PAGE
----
Ligament laxity is also known as ligamentous instability. It is a condition that causes chronic pain and may affect any joint in the body. It is important to note that ligament laxity consists of those joints that extend beyond their normal range of motion.
Now, according to the American Academy of Orthopaedic Surgery, the commonest soft tissue injuries occur in or around the ligaments, tendons, and muscles.
Sudden trauma causes acute injuries. Sudden trauma includes a twist, fall, or sharp blow to any part of the body.
Examples of acute injuries include:
What are some other types of ligament laxity?
It is also important to note that there are other soft tissues in the body that are prone to injury. This includes the heart, lungs, brain, or other organs in the body. But medically, though, soft tissue injuries are usually limited to the tendons, ligaments, and muscles.
A closer examination of the structure of ligaments, tendons, and muscles shows that they’re basically connective tissues. The National Institute of Health defines connective tissues as “the material inside your body that supports many of its parts.” It shapes your tissues and keeps them strong.
What causes ligament laxity?
Ligament laxity results from extreme flexibility of the ligaments that surround your joints. The extreme flexibility of the ligaments allows these joints to move beyond their normal range of motion. Ligament laxity in most individuals is genetic and may start at a young age. At least one joint may be affected, and in some cases, the entire body (known as general joint hypermobility).
Ligament laxity also occurs after a ligament is damaged and fails to heal properly. The affected ligament loosens or becomes lax and does not support the joint as well as it should. In severe cases, joint damage may cause ligament laxity especially when the joint moves beyond its normal position. If ligament instability occurs in the region of the spine, the patient may suffer disc degeneration or osteoarthritis. Shoulder dislocations and sprained ankles are also common occurrences associated with ligament instability.
According to a 2013 study by Hauser and colleagues, the structure of an injured ligament is replaced with tissue that is similar to scar tissues biochemically, biomechanically, and grossly. Scar tissues that have been fully remodeled remain microscopically, grossly, and functionally different from normal tissues. Because the remodeled ligament tissue is inferior to normal ligaments, there’s a resulting laxity of the ligament, leading to disability of the affected joint, while other soft tissues surrounding the joints are predisposed to further damage.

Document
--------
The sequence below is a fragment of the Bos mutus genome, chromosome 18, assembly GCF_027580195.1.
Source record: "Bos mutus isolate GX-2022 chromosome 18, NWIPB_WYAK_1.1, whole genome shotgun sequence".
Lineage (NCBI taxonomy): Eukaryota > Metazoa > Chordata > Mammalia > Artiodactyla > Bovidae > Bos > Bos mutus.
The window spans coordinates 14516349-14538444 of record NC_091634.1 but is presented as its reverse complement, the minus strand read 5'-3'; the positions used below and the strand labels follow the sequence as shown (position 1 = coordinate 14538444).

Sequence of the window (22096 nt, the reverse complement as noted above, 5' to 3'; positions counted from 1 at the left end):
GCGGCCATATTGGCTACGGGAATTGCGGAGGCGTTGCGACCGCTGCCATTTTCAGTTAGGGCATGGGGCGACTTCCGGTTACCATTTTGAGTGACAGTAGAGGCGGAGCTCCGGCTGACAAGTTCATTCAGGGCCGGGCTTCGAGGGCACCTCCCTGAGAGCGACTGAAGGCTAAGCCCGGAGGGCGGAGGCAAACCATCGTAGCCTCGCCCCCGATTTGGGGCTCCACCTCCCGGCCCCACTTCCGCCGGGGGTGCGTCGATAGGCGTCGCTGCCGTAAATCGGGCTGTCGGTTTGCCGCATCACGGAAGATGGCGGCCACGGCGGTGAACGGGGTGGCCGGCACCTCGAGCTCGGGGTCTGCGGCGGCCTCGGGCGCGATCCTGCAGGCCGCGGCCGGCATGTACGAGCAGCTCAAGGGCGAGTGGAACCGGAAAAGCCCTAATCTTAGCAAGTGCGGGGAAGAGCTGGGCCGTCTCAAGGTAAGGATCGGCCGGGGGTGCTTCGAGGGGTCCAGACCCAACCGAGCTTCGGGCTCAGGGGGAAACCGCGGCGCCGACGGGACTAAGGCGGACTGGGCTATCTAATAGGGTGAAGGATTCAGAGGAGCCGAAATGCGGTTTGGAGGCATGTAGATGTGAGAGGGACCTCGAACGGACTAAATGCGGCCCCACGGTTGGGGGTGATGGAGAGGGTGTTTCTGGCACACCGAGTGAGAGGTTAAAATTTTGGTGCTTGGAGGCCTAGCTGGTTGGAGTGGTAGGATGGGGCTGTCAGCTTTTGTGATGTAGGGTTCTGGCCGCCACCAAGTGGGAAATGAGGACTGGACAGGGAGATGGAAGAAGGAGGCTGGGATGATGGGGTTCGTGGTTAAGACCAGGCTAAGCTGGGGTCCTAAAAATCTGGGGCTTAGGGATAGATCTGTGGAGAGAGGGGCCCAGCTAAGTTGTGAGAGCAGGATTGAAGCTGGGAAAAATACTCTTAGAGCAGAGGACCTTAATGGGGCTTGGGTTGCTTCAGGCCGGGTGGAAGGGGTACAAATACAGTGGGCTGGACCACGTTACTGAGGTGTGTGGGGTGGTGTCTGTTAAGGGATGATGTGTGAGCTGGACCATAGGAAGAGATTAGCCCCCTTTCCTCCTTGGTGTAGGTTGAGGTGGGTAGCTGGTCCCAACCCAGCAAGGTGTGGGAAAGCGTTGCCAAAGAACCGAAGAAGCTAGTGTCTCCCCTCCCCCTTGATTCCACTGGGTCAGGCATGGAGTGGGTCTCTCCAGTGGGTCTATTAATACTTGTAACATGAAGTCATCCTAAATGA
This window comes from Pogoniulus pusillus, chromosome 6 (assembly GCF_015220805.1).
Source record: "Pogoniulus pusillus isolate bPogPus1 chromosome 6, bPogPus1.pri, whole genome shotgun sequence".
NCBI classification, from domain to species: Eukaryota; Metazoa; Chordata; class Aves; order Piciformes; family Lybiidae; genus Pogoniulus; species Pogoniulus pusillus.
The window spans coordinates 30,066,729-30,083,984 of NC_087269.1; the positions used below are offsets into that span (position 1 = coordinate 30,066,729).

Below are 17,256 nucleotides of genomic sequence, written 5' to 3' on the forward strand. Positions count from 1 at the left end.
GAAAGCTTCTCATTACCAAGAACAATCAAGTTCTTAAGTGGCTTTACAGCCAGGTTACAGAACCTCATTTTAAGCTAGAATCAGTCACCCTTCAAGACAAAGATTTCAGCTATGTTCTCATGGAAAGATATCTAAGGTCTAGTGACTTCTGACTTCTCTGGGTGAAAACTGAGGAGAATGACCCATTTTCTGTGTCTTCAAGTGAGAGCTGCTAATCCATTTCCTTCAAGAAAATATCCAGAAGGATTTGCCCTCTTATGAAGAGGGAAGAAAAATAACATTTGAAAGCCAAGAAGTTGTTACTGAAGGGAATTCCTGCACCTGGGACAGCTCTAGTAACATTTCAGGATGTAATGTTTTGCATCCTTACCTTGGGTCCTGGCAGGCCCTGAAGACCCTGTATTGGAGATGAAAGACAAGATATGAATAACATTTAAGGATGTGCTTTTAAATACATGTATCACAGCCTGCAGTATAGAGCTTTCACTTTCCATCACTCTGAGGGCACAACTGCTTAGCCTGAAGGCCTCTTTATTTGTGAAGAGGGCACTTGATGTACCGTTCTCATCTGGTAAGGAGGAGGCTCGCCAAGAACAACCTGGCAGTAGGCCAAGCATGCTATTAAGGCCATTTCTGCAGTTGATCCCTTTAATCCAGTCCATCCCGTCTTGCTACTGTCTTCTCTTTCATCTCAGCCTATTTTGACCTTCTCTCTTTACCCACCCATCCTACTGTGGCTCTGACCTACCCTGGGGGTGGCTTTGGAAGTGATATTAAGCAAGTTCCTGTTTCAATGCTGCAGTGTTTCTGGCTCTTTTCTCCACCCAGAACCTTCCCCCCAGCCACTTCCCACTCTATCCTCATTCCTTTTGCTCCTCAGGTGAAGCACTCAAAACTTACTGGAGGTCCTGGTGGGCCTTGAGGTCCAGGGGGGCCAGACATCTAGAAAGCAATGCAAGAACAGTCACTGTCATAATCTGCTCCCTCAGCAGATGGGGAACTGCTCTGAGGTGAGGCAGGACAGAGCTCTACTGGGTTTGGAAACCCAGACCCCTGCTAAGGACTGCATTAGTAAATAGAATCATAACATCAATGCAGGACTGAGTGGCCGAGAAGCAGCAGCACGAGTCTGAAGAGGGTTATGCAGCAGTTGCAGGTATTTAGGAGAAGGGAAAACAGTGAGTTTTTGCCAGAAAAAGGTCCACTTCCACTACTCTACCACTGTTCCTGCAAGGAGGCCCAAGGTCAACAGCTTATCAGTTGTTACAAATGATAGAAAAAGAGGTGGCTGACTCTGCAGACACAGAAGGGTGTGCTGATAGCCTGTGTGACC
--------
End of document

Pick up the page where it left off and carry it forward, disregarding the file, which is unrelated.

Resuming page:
Ligament laxity caused by automobile accidents
You see, most car crashes cause soft tissue damage. This soft tissue damage in turn causes ligament laxity.
Using whiplash as a case study, the torso and the head move in directions opposite to the impact force — this causes damage to the ligaments in the neck and spine.
This may result in other injuries, as well as chronic pain. Secondary conditions experienced may include:
Diagnosis of ligament laxity is done via stress radiographs, joint mobility, and symptom evaluation. Treatment may vary but usually include Foundational Correction, anti-inflammatory medication, pain medication, braces, physical therapy, and/or movement, elevation traction, and heat (METH). In extreme cases, surgery of the neck or back may be recommended.
Can ligament laxity lead to permanent damage?
Ligament laxity can affect a person’s work-life or ability to carry out his/her activities of daily living.
Truth be told, ligament laxity is a costly condition, with expensive medical bills and even loss of one’s source of livelihood.
Also, ligamentous instability may lead to other injuries. The emotional distress resulting from the accident may trigger anxiety, depression, or mental health issues.
What’s more? Ligament laxity may have long-lasting physical effects if left uncorrected.
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